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  • Websockets
  • Signal R (recommended by MSFT for this type of communication, built on Websockets)
  • HTML5 Server-sent Events C# client exists.
  • Long polling. Works even when firewalls or old software block the others.

All work on all OS's mentioned. All support HTTPS over TLS.

Why won't these work?

It's unclear why you say Websockets won't work. If these tools won't work in your case you should probably explain why so you may get a more suitable answer. They are not perfect for every application but usually the apps for which they don't work have special requirements.

Long polling with async controllers on the server side works just about everywhere. It is certainly not as fashionable as the others, but very practical.

If you want to run the app on devices located anywhere on the internet these are things least likely to conflict with firewalls.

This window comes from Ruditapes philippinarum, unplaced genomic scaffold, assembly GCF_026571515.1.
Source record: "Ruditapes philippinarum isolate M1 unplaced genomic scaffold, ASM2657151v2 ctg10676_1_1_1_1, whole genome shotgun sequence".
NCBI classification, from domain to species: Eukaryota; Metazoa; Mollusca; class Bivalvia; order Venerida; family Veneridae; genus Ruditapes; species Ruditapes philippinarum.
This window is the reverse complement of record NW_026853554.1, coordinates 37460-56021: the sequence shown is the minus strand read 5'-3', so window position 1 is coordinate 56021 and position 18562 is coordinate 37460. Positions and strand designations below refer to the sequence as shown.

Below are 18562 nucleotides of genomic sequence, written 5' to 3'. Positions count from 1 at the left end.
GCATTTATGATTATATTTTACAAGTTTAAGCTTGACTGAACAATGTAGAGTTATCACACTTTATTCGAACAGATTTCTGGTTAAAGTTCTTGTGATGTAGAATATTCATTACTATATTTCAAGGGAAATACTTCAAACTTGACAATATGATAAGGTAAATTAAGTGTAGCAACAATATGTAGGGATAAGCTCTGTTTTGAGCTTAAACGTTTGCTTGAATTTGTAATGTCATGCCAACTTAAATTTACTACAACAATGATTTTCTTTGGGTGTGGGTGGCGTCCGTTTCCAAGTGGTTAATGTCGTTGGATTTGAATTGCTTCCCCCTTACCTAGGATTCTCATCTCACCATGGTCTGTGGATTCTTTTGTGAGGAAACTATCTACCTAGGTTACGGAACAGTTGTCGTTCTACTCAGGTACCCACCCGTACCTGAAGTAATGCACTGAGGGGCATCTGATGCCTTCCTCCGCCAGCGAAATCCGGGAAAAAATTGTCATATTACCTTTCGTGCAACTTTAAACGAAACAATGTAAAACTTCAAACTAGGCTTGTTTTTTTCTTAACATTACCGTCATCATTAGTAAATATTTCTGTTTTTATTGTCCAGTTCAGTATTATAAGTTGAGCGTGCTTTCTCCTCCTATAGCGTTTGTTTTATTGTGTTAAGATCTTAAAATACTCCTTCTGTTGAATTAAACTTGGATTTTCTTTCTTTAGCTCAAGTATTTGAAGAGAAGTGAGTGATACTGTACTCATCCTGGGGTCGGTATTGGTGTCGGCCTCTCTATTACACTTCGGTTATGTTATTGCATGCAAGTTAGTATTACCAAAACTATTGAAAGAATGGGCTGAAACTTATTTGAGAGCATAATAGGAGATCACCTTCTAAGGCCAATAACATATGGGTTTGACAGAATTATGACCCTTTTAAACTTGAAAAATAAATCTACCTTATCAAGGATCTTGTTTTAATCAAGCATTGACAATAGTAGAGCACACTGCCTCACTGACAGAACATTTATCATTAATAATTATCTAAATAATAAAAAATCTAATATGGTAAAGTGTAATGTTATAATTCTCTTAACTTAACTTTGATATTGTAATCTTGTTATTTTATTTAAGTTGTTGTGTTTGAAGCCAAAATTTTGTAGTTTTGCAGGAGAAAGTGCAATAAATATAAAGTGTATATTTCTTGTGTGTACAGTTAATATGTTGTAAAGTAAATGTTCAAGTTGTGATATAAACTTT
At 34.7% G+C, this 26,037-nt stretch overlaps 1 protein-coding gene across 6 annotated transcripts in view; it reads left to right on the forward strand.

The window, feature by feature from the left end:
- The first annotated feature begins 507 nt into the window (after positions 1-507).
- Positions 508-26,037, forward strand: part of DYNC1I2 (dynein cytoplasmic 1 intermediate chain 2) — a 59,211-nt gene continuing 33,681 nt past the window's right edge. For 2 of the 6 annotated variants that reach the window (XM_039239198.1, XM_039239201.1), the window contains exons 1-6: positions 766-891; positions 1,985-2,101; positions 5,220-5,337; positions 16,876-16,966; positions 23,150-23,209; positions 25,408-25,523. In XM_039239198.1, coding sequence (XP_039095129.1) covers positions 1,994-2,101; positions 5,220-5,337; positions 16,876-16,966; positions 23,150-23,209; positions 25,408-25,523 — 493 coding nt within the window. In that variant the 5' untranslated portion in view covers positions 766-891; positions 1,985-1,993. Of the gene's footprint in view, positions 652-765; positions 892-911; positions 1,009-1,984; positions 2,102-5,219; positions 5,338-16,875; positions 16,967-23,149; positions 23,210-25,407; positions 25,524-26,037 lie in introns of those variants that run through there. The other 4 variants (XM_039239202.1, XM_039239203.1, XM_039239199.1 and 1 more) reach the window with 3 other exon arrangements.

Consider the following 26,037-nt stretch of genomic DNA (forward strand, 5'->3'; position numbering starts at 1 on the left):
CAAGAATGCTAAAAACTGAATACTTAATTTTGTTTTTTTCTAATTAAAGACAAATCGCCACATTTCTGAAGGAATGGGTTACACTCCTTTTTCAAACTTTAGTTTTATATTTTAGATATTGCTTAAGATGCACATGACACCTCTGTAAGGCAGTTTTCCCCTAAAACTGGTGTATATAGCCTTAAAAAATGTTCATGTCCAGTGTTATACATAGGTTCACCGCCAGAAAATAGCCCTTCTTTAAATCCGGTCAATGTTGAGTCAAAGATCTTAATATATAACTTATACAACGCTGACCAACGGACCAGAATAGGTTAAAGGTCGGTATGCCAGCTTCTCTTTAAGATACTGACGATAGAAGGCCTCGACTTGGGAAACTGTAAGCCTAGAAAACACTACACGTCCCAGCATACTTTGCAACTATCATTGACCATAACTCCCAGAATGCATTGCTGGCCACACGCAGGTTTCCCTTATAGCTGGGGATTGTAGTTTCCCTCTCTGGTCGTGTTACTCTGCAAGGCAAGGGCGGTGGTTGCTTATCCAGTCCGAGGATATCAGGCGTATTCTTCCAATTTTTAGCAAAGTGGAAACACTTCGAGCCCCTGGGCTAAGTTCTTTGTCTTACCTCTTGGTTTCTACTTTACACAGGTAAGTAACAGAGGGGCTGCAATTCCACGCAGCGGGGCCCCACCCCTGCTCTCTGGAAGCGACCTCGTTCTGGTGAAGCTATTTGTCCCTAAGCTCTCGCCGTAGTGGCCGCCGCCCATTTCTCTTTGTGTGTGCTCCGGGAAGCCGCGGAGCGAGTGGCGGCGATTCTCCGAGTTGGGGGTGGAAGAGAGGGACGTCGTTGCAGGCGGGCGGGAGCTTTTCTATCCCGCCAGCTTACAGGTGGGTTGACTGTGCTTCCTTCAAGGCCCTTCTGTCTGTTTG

Long polling is a good fallback for any situation where more fashionable methods fail due to firewalls or network policies. It's just Http and involves zero requests from server to client. Just like a GET to a website.

Asynchronous Server Side For long polling from thousands of devices, it's generally worth making server side controllers asynchronous, since .Net supports that, to avoid parking thousands of threads waiting for a command.

Queue or Other Concurrent Blocking Structure With Websockets, a rest request can typically generate a message to a different device and user. It seemed for a while that every library or framework used a chat app as the example for websockets.

Long polling typically does not include this capability and usually depends on each GET request waiting on a blocking structure of sone sort, typically a queue that allows read requests to block.